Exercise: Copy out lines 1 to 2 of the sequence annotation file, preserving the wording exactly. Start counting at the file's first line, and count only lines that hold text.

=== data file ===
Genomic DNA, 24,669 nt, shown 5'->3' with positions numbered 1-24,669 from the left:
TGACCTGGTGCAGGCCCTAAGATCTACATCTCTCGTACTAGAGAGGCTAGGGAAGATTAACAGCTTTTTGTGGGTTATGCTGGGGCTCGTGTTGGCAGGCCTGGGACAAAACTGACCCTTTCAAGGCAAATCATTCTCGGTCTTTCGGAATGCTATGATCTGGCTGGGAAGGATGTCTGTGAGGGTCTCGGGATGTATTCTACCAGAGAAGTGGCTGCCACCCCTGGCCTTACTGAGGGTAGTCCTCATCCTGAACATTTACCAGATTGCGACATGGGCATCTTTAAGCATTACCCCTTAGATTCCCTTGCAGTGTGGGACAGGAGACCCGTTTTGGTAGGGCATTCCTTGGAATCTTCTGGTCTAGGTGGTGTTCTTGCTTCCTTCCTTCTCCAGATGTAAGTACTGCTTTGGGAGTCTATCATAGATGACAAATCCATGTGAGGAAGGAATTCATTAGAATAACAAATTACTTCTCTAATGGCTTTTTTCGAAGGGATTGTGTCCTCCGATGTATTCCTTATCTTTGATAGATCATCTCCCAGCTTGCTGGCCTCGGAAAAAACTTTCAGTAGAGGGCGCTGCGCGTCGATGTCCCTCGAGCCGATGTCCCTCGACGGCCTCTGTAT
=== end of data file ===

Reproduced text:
Genomic DNA, 24,669 nt, shown 5'->3' with positions numbered 1-24,669 from the left:
TGACCTGGTGCAGGCCCTAAGATCTACATCTCTCGTACTAGAGAGGCTAGGGAAGATTAACAGCTTTTTGTGGGTTATGCTGGGGCTCGTGTTGGCAGGCCTGGGACAAAACTGACCCTTTCAAGGCAAATCATTCTCGGTCTTTCGGAATGCTATGATCTGGCTGGGAAGGATGTCTGTGAGGGTCTCGGGATGTATTCTACCAGAGAAGTGGCTGCCACCCCTGGCCTTACTGAGGGTAGTCCTCATCCTGAACATTTACCAGATTGCGACATGGGCATCTTTAAGCATTACCCCTTAGATTCCCTTGCAGTGTGGGACAGGAGACCCGTTTTGGTAGGGCATTCCTTGGAATCTTCTGGTCTAGGTGGTGTTCTTGCTTCCTTCCTTCTCCAGATGTAAGTACTGCTTTGGGAGTCTATCATAGATGACAAATCCATGTGAGGAAGGAATTCATTAGAATAACAAATTACTTCTCTAATGGCTTTTTTCGAAGGGATTGTGTCCTCCGATGTATTCCTTATCTTTGATAGATCATCTCCCAGCTTGCTGGCCTCGGAAAAAACTTTCAGTAGAGGGCGCTGCGCGTCGATGTCCCTCGAGCCGATGTCCCTCGACGGCCTCTGTAT